The Flash: Easter Eggs and DC Comics References In Revenge of the Rogues

Well, that was quite an episode of The Flash. Now, on to the Easter egg hunt.Like every other [...]


Well, that was quite an episode of The Flash. Now, on to the Easter egg hunt.

Like every other week, we've put together a list of the little winks, nods and DC Comics references that were on the episode today. It's rarely complete, and we usually get a bunch of answers from our audience, but here are what we spotted. 

Comment below if you've found any we didn't!


Fire & Ice

The piece of art they have here? The fire/ice dichotomy is everywhere in the DC Unvierse. Even ignoring the binary way they talk about The Flash and the Reverse Flash, this episode has Captain Cold & Heat Wave, as well as Ronnie and Caitlin who were described that way (and have DC Comics-related reasons for that to be clever).

Also in the DC Universe, there are an actual duo named Fire and Ice. This was almost certainly calling back to the many ways the concept was applicable to The Flash, but not mentioning them would be silly.

The Rathaways

Kevin said ... (original post)

You missed a big one: The Rathaways, the owns of the Fire and Ice Painting? They are the parents of Hartley Rathaway, aka Pied Piper.

The Turtle

monitor-earthprime said ... (original post)

I love the "McSnurtle the Turtle" a nod to The Terrific Whatzit Merton McSnurtle.

While Fastback is unaware of it, his uncle McSnurtle was the Weird War II-era hero, the Terrific Whatzit. The Terrific Whatzit had super speed, super strength, and could fly. He earned his name from the fact that he removed his shell when in costume, so no one could tell what he was—which made it extremely easy to keep his identity secret. The Terrific Whatzit is retired now, but his nephew carries on the fight against crime. - See more at: Flash Those Who Ride The Lightning


Barry the comic reader

Well, it's Space Ghost, not Jay Garrick, but just like in the comic book source material, Barry was a comic reader growing up.

And apparently Iris is like everyone a comic reader knows: "Hey, those are going to be worth big money some day!"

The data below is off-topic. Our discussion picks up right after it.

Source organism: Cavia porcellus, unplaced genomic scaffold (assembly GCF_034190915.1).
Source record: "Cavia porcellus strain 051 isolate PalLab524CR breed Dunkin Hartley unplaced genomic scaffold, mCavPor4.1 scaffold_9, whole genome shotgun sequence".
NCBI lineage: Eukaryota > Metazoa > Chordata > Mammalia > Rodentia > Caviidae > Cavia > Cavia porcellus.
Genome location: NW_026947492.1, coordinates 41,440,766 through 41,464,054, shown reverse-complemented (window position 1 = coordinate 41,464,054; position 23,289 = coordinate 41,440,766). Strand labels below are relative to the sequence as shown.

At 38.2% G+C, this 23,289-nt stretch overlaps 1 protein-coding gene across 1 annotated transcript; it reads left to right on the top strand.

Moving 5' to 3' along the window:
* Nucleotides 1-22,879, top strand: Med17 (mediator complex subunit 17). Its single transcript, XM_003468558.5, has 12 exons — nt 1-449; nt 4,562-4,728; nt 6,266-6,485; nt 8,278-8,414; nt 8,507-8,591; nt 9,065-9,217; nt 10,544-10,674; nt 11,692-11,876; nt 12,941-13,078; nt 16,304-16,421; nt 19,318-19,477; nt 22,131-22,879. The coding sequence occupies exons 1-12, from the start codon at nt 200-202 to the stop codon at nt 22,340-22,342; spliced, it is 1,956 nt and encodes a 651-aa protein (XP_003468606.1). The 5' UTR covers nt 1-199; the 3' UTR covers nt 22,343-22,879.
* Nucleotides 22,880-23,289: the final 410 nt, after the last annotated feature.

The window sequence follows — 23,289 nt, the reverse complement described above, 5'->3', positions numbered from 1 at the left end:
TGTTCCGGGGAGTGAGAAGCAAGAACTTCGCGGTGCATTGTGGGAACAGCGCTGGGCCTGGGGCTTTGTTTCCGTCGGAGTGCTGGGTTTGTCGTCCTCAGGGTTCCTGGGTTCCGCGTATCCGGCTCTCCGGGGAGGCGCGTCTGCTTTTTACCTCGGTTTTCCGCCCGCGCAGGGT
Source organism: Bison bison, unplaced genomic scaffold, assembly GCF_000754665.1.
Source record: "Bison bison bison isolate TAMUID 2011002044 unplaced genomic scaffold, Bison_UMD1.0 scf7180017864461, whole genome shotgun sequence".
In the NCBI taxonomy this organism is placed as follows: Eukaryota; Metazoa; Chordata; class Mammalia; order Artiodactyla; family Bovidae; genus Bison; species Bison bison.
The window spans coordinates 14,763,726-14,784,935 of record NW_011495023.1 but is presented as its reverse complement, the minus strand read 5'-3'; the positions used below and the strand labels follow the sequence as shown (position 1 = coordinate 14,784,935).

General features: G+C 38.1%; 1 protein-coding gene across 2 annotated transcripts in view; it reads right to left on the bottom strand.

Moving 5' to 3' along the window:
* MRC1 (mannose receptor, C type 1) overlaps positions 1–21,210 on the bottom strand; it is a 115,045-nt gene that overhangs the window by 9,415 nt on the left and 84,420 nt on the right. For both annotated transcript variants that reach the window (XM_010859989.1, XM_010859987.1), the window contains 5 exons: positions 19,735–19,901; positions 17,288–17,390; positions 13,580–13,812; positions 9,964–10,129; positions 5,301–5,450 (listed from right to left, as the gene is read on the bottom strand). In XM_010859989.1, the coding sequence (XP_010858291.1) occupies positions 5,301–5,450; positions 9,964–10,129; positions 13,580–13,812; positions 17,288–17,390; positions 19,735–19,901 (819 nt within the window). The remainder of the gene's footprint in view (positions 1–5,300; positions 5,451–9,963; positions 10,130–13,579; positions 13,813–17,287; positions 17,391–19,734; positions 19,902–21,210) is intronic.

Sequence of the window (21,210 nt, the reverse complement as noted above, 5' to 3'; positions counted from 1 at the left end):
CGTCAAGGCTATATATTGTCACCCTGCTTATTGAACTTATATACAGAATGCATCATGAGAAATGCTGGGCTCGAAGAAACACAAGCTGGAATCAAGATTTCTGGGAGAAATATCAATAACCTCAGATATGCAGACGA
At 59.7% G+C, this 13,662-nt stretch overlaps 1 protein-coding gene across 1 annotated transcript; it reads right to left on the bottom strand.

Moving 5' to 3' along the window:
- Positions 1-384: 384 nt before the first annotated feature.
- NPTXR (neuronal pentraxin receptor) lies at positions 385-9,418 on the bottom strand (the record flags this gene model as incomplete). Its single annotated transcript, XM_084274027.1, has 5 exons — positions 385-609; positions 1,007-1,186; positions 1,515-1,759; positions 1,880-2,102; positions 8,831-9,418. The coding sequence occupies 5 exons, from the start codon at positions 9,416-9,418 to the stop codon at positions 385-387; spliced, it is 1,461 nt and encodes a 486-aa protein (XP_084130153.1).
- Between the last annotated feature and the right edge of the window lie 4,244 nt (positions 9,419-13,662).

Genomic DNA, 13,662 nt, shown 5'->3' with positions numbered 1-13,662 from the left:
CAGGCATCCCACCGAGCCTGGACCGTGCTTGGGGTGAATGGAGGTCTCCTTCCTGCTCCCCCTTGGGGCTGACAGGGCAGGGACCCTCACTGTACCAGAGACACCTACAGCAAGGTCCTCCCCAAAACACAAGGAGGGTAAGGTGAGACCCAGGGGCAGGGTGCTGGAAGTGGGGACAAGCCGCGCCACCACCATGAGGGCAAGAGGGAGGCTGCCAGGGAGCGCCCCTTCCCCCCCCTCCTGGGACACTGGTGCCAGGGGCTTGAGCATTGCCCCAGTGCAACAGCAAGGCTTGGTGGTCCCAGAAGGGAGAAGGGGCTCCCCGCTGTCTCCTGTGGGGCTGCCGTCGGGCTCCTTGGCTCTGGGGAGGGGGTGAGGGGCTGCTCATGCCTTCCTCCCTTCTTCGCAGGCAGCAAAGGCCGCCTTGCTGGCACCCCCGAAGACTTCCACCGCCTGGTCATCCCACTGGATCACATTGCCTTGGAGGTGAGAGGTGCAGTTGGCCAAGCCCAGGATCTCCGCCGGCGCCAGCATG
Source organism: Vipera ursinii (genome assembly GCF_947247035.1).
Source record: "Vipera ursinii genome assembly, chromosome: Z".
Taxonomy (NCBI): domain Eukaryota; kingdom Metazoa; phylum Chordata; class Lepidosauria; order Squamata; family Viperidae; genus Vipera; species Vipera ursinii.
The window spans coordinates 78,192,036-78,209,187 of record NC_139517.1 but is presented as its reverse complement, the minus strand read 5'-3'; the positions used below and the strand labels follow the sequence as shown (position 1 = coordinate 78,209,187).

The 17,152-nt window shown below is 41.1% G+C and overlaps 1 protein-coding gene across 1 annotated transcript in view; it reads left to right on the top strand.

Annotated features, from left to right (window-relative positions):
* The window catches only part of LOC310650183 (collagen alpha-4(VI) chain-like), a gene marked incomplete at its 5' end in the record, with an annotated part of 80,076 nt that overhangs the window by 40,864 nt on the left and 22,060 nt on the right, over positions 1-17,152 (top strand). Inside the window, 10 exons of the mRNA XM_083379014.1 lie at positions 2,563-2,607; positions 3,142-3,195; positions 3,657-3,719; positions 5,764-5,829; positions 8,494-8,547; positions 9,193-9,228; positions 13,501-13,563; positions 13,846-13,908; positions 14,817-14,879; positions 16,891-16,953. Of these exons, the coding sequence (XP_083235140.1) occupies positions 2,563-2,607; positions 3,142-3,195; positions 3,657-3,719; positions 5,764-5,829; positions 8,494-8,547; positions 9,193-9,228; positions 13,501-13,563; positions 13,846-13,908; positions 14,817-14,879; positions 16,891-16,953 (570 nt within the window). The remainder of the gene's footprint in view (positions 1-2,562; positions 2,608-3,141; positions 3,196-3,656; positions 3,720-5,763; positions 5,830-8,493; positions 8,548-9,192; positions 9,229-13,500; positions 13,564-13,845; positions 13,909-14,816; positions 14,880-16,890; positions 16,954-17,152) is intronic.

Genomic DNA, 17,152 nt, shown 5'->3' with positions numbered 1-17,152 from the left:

Like O.M.A.C., A.T.O.M. and S.H.I.E.L.D., somebody really wanted that to spell "firestorm."

We won't get into exactly what Firestorm is, since we've dealt with that in this column in the past, but we will talk about...

Firestorm v3 21

Jason Rusch & Professor Stein

The writers of the F.I.R.E.S.T.O.R.M. report? They're both familiar names to DC Comics fans...and at various points, the two consciousnesses that form the superhero Firestorm have been Ronnie and Professor Stein, Jason and Professor Stein, or Ronnie and Jason.

The puns, the puns, the puns…

Just like the traditional idea of a supervillain, the hot and cold puns were ALL OVER THE PLACE tonight. It was glorious.

Zoom 0006

"I hope we're not enemies."/we're partners/"you push me to be better too"

That's an awful lot of hinting that Harrison Wells could be a Zolomon-style Reverse Flash.

Crossing the streams (yes, we know they said it)

Hey, even when you make it too obvious to be a real Easter egg, if you drop a Ghostbusters reference on my watch, it's gonna get a shout-out.

Scarlet Speedster

It appears this is the first time Barry gets one of his major nicknames from the comics.

Public identity

This is still a very secret identity, but in DC Comics, Wally West was one of the only major superheroes with a totally public identity for a long time. Going seriously public before Oliver and the rest, maybe this is a tip of the hat to that.

Snart's sister

Lisa Snart, who shows up to rescue Cold and Heat Wave at the end, is The Golden Glider in the comics, a supervillain who in the comics assembled one iteration of the Rogues: Weather Wizard, Heat Wave, Turbine, The Trickster and Mirror Master.